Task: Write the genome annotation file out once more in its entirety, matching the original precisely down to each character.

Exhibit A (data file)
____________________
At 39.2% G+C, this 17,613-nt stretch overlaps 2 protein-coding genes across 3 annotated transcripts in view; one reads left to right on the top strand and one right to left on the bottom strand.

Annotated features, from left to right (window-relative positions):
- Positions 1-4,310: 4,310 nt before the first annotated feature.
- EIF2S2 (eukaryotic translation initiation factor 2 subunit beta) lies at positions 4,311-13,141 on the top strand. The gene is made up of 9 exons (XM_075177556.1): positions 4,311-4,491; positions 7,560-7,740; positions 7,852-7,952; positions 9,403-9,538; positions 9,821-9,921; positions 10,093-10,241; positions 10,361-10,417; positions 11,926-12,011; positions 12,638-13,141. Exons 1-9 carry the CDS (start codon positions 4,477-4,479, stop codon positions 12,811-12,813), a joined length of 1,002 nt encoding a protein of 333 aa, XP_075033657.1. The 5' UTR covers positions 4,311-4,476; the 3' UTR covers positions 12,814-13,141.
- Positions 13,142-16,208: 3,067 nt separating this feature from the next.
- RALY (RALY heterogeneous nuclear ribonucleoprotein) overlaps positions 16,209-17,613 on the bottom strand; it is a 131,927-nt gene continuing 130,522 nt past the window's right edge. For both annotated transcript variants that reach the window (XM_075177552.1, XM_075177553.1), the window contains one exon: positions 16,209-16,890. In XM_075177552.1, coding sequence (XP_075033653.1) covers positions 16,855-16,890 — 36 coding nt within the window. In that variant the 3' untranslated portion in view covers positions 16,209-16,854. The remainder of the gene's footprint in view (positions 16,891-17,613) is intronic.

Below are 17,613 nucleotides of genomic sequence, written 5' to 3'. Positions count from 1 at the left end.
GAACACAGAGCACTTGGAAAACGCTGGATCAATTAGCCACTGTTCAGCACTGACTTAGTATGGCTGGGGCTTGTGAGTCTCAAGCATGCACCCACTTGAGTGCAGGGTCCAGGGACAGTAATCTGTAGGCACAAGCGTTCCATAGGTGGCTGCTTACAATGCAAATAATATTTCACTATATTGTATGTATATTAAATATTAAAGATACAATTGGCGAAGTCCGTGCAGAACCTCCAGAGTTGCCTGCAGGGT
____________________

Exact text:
At 39.2% G+C, this 17,613-nt stretch overlaps 2 protein-coding genes across 3 annotated transcripts in view; one reads left to right on the top strand and one right to left on the bottom strand.

Annotated features, from left to right (window-relative positions):
- Positions 1-4,310: 4,310 nt before the first annotated feature.
- EIF2S2 (eukaryotic translation initiation factor 2 subunit beta) lies at positions 4,311-13,141 on the top strand. The gene is made up of 9 exons (XM_075177556.1): positions 4,311-4,491; positions 7,560-7,740; positions 7,852-7,952; positions 9,403-9,538; positions 9,821-9,921; positions 10,093-10,241; positions 10,361-10,417; positions 11,926-12,011; positions 12,638-13,141. Exons 1-9 carry the CDS (start codon positions 4,477-4,479, stop codon positions 12,811-12,813), a joined length of 1,002 nt encoding a protein of 333 aa, XP_075033657.1. The 5' UTR covers positions 4,311-4,476; the 3' UTR covers positions 12,814-13,141.
- Positions 13,142-16,208: 3,067 nt separating this feature from the next.
- RALY (RALY heterogeneous nuclear ribonucleoprotein) overlaps positions 16,209-17,613 on the bottom strand; it is a 131,927-nt gene continuing 130,522 nt past the window's right edge. For both annotated transcript variants that reach the window (XM_075177552.1, XM_075177553.1), the window contains one exon: positions 16,209-16,890. In XM_075177552.1, coding sequence (XP_075033653.1) covers positions 16,855-16,890 — 36 coding nt within the window. In that variant the 3' untranslated portion in view covers positions 16,209-16,854. The remainder of the gene's footprint in view (positions 16,891-17,613) is intronic.

Below are 17,613 nucleotides of genomic sequence, written 5' to 3'. Positions count from 1 at the left end.
GAACACAGAGCACTTGGAAAACGCTGGATCAATTAGCCACTGTTCAGCACTGACTTAGTATGGCTGGGGCTTGTGAGTCTCAAGCATGCACCCACTTGAGTGCAGGGTCCAGGGACAGTAATCTGTAGGCACAAGCGTTCCATAGGTGGCTGCTTACAATGCAAATAATATTTCACTATATTGTATGTATATTAAATATTAAAGATACAATTGGCGAAGTCCGTGCAGAACCTCCAGAGTTGCCTGCAGGGT